The history of ouzo is somewhat murky, but some claim it may date back in one form or another to ancient times. Its precursor is tsipouro (or as it is known by Easterners as raki), a drink distilled throughout the Byzantine [1] and later Ottoman Empires, often in those days of quality approaching moonshine (similar liquors in Turkey and many Arab countries still go by that name).

Modern ouzo distillation largely took off in the 19th century following Greek independence, with much production centered on the island of Lesbos, which claims to be the originator of the drink and remains a major producer. In 1932, ouzo producers developed the method of distillation using copper stills, which is now considered the canonically proper method of production. One of the largest producers of ouzo today is Varvayiannis (?a?ßa???????), located in the town of Plomari in the southeast portion of the island. While another producer on the mainland of Greece is Ch. Pavlides Brothers. (Older people in Lesbos, still refer to ouzo as “raki”)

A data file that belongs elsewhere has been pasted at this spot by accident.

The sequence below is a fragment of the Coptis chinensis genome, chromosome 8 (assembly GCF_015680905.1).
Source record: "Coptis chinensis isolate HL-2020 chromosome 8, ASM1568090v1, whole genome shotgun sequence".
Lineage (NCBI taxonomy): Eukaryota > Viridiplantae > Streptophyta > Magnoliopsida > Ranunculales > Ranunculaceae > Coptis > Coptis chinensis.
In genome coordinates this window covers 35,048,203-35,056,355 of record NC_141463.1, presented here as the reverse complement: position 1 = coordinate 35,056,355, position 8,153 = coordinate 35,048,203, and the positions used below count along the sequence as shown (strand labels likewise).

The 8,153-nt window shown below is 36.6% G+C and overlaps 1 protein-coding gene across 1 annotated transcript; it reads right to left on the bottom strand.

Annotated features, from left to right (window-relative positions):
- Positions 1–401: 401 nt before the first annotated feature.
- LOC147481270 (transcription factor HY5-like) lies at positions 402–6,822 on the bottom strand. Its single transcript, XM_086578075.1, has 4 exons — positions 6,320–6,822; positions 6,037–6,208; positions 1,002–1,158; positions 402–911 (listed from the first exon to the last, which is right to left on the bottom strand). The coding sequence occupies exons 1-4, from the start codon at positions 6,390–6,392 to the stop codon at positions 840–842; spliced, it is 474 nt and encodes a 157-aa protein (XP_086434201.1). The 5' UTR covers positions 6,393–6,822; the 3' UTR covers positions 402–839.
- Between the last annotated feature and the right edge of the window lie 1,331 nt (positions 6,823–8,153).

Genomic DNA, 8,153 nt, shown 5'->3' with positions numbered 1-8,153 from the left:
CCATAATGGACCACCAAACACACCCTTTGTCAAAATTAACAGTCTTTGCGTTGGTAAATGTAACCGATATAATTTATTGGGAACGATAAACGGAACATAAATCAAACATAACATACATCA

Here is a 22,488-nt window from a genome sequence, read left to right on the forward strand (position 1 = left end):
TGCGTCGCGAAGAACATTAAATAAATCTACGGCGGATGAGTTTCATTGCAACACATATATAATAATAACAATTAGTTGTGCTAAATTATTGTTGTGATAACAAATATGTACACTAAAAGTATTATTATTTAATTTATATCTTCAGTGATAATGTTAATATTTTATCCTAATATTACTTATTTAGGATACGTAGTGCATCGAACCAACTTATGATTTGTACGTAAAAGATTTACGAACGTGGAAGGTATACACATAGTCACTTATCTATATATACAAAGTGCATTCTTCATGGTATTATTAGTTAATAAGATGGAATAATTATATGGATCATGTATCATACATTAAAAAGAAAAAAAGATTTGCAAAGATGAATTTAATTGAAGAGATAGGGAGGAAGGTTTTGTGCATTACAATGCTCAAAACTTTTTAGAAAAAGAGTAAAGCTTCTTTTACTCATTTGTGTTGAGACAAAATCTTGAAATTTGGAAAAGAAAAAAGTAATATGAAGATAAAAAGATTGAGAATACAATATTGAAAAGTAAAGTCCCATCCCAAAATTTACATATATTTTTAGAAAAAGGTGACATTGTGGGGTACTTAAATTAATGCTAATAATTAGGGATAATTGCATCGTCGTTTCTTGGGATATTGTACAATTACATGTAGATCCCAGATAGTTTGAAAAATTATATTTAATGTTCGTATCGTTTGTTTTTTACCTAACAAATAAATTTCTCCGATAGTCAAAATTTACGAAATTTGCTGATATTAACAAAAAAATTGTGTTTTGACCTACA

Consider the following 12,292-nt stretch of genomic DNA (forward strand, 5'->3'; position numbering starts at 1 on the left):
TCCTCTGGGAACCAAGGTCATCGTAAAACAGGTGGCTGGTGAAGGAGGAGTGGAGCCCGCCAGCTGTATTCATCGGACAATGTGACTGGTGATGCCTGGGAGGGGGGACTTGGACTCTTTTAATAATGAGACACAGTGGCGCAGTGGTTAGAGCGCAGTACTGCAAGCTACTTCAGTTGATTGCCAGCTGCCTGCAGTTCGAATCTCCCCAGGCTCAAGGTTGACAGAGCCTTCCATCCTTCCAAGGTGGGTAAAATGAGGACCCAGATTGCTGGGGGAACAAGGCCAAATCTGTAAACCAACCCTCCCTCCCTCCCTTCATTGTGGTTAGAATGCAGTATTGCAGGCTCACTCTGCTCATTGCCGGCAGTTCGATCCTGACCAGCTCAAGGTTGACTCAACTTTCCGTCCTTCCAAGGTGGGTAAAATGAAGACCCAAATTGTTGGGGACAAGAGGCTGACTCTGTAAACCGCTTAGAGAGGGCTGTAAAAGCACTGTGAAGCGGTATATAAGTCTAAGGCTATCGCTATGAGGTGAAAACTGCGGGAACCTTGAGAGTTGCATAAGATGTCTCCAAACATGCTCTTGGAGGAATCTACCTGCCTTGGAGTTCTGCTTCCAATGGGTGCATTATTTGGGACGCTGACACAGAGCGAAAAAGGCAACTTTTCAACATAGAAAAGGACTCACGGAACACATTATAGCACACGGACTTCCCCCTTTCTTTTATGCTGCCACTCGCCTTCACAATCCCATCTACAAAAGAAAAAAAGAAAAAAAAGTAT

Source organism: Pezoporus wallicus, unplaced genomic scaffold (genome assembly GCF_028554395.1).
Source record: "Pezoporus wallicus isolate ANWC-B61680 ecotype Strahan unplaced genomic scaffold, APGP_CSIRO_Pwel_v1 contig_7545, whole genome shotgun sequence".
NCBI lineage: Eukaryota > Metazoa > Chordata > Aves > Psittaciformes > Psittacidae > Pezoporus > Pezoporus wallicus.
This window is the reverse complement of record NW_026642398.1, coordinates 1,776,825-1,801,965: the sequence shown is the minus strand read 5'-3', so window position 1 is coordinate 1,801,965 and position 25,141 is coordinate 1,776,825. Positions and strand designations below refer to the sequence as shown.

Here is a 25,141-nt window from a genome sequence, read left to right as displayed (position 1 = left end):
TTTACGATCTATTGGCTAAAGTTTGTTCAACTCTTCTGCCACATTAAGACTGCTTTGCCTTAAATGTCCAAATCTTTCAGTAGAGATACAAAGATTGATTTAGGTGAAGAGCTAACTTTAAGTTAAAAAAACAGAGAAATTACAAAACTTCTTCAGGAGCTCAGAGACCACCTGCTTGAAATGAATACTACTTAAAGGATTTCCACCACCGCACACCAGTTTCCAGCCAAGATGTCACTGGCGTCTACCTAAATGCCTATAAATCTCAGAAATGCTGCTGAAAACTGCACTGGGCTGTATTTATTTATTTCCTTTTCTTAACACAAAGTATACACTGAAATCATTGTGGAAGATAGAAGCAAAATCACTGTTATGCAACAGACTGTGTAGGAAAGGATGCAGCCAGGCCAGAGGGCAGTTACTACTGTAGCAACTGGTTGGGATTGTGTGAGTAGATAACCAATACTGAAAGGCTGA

Commonly, but not at all traditional in the western world, ouzo is served with cola either in premixed cans or bottles or simply mixed to the desired taste.

On October 25, 2006 Greece won the right to label ouzo as an exclusively Greek product. The European Union now recognizes ouzo, as well as the Greek drinks of tsipouro and tsikoudia, as ‘geographically protected’ products . The ‘geographically protected’ designation prohibits makers from outside of Greece to label their products with this name. Now, makers outside of Greece will need to use names like “Greek-style ouzo” instead of simply calling the product ouzo. This type of labeling can already be seen in other ‘geographically protected’ products like Feta cheese. If the Feta cheese is produced outside of Greece, it’s labeled as “Greek-style feta”.

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